Statistical tests of the cross-sectional association between AVPW and quality-of-life measures used the Friedman test as there are more than two tiers and they are not necessarily independent (the same participant can be in different tiers of AVPW over time).
Longitudinal analyses were performed using generalized linear modeling utilizing generalized estimating equations, controlling for age and sex. Data were first transformed into long form by year, and the participant ID was identified as the class statement and the repeated subject. Since most of the participants did not have more than three time points in which they had survey responses, the model was run with an unstructured correlation matrix.
All analyses were conducted using SAS Enterprise Guide 7.1

Results

Descriptive statistics by year are presented in Table  1 and percentages by AVPW by year are shown in Fig.  1. Evaluation of the relationship between AVPW and each outcome variable found that more frequent visits to a fitness center were associated with significantly better outcomes across all quality-of-life measures (Table  2; p-values < 0.001).
Table 1
Descriptive statistics for control and dependent variables by year
Variable
Year
N
Mean
Std. Dev.
Age
2010
15,895
73.22
6.06
2011
21,347
73.93
6.23
2012
21,730
73.73
6.38
2013
20,350
73.66
6.58
2014
18,146
73.45
6.57
2015
14,217
74.13
6.49
2016
3697
75.01
6.64
Percent female
2010
 
62%
 
2011
 
62%
 
2012
 
61%
 
2013
 
60%
 
2014
 
59%
 
2015
 
58%
 
2016
 
57%
 
SF-12: physical component score
2010
14,437
48.55
8.90
2011
18,282
47.99
9.35
2012
19,602
48.22
9.34
2013
18,269
48.43
9.24
2014
18,126
48.45
9.20
2015
12,774
48.39
9.14
SF-12: mental component score
2010
14,437
55.70
6.88
2011
18,282
55.50
7.04
2012
19,602
55.52
7.09
2013
18,269
55.55
7.08
2014
18,126
55.58
7.06
2015
12,774
55.65
6.99
Self-rated health
2010
15,831
2.29
0.78
2011
21,133
2.32
0.79
2012
21,509
2.30
0.79
2013
20,161
2.29
0.79
2014
19,767
2.27
0.80
2015
14,086
2.27
0.79
2016
3660
2.31
0.81
Physically unhealthy days
2010
14,155
2.52
6.15
2011
19,966
2.32
6.05
2016
3173
2.79
6.96
Mentally unhealthy days
2010
14,248
1.76
4.92
2011
20,175
1.57
4.55
2016
3302
1.47
5.01
Table 2
Descriptive statistics per AVPW (average visits per week) for all dependent variables across all available data
 
AVPW
N
Mean
Std Dev
SF-12: physical component score*
< 1
13,659
47.05
9.79
≥ 1 but < 2
38,104
47.75
9.42
≥ 2 but < 3
29,412
48.72
8.94
≥ 3
20,133
49.72
8.57
SF-12: mental component score*
< 1
13,659
54.84
7.65
≥ 1 but < 2
38,104
55.52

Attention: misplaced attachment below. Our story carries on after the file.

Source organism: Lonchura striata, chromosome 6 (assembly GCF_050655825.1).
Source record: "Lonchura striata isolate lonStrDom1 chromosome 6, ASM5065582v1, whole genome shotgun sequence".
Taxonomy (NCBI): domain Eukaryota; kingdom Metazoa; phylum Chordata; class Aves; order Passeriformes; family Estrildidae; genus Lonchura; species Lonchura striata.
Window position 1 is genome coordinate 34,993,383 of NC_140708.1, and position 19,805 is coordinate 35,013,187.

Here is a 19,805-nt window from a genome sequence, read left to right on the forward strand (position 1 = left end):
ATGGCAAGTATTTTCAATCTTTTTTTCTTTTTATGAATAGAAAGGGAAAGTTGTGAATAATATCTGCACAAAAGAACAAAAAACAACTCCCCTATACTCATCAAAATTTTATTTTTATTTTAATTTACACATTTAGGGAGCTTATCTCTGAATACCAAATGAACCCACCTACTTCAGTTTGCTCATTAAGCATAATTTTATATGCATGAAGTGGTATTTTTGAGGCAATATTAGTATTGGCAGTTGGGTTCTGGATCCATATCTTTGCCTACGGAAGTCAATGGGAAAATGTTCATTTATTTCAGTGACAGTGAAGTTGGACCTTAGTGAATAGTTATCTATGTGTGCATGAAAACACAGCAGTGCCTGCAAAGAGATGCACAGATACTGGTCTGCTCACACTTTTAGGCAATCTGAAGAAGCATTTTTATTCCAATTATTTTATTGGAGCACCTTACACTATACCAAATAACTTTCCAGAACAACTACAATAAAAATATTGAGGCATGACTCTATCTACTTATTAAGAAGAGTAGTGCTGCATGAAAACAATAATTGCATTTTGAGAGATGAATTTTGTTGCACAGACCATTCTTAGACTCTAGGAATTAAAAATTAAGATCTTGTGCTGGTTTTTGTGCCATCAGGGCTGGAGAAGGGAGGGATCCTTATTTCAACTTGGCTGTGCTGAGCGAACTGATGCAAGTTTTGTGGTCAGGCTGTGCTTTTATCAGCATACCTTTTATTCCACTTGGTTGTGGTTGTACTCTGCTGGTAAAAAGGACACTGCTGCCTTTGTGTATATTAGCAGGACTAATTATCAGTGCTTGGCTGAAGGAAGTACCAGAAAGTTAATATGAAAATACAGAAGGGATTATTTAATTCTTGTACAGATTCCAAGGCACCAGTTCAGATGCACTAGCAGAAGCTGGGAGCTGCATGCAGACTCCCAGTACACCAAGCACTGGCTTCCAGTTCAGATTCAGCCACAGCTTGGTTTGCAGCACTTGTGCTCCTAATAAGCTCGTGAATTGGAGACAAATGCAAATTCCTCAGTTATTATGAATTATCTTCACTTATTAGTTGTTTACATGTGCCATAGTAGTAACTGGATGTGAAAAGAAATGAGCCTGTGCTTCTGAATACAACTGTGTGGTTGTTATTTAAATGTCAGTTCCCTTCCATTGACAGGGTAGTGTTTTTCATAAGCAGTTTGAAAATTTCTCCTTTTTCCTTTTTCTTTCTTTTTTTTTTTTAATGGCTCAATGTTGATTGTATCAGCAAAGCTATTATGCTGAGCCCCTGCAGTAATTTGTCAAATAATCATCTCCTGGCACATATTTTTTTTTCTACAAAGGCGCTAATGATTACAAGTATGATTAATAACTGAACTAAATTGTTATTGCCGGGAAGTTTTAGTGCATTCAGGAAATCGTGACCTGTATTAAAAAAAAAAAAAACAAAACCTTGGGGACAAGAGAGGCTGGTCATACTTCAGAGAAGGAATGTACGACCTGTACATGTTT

7.10
≥ 2 but < 3
29,412
55.75
6.79
≥ 3
20,133
55.94
6.74
Self-rated Health a*
< 1
15,898
2.39
0.81
≥ 1 but < 2
43,551
2.32
0.79
≥ 2 but < 3
33,272
2.26
0.77
≥ 3
22,829
2.20
0.79
Physically unhealthy days a*
< 1
4640
3.33
7.19
≥ 1 but < 2
14,071
2.64
6.39
≥ 2 but < 3
11,134
2.13
5.70
≥ 3
7116
1.87
5.47
Mentally unhealthy days a*
< 1
4720
2.01
5.32
≥ 1 but < 2
14,198
1.67
4.72
≥ 2 but < 3
11,269
1.54
4.53
≥ 3
7186
1.41
4.52
The sample size for each tier of AVPW can exceed the sample size for any given year because the analysis aggregates data from all years and participants are represented at least twice in the dataset
aFor these measures, a smaller number signifies better health
*Results from the Friedman test indicate that mean values differ by tier of AVPW ( P value < 0.001)
In longitudinal analyses, increasing frequency of visits from baseline to follow-up was associated with significant improvements in all quality-of-life-dependent variables analyzed, with all p-values falling below 0.001 (Table  3). For each incremental increase in AVPW, on average, SF-12 physical component score increased by 0.75 and mental component score increased by 0.33, Self-Rated Health decreased by 0.05, and physically and mentally unhealthy days decreased by 0.47 and 0.15, respectively.
Table 3
Longitudinal analyses using generalized linear modeling with generalized estimating equations
Measure
P-value
Effect size estimate
Average annual value
sf-12: physical component score
< .0001
0.75
48.33
SF-12: mental component score
< .0001
0.33
55.57
Self-rated health a
< .0001
− 0.05
2.29
Physically unhealthy days a
< .0001
− 0.47
2.44
Mentally unhealthy days a
< .0001
− 0.15
1.63
aFor these measures, a negative estimate signifies better health
Therefore, for each incremental tier increase in AVPW, on average, SF-12 physical and mental component scores increased by 1.5% and 0.6% respectively, Self-Rated Health improved by 2.4%, and physically and mentally unhealthy days decreased by 19.4% and 9.5%, respectively.

Discussion